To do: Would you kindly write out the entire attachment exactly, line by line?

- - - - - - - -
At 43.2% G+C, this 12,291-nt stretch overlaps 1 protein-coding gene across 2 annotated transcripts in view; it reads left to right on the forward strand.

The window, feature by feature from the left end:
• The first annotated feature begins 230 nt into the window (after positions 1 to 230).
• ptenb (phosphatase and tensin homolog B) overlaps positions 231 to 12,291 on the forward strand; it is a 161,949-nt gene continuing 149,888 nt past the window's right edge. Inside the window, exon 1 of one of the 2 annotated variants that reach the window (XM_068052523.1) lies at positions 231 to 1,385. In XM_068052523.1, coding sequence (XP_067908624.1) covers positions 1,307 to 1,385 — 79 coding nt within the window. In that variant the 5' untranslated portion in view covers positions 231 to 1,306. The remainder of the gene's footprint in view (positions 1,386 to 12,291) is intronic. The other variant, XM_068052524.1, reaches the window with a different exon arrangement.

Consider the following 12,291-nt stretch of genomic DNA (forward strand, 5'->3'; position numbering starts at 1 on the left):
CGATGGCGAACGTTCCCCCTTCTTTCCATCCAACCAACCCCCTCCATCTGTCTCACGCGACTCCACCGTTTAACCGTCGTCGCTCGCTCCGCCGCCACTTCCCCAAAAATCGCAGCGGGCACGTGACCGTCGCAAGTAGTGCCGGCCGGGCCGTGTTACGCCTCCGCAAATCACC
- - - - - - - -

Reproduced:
At 43.2% G+C, this 12,291-nt stretch overlaps 1 protein-coding gene across 2 annotated transcripts in view; it reads left to right on the forward strand.

The window, feature by feature from the left end:
• The first annotated feature begins 230 nt into the window (after positions 1 to 230).
• ptenb (phosphatase and tensin homolog B) overlaps positions 231 to 12,291 on the forward strand; it is a 161,949-nt gene continuing 149,888 nt past the window's right edge. Inside the window, exon 1 of one of the 2 annotated variants that reach the window (XM_068052523.1) lies at positions 231 to 1,385. In XM_068052523.1, coding sequence (XP_067908624.1) covers positions 1,307 to 1,385 — 79 coding nt within the window. In that variant the 5' untranslated portion in view covers positions 231 to 1,306. The remainder of the gene's footprint in view (positions 1,386 to 12,291) is intronic. The other variant, XM_068052524.1, reaches the window with a different exon arrangement.

Consider the following 12,291-nt stretch of genomic DNA (forward strand, 5'->3'; position numbering starts at 1 on the left):
CGATGGCGAACGTTCCCCCTTCTTTCCATCCAACCAACCCCCTCCATCTGTCTCACGCGACTCCACCGTTTAACCGTCGTCGCTCGCTCCGCCGCCACTTCCCCAAAAATCGCAGCGGGCACGTGACCGTCGCAAGTAGTGCCGGCCGGGCCGTGTTACGCCTCCGCAAATCACC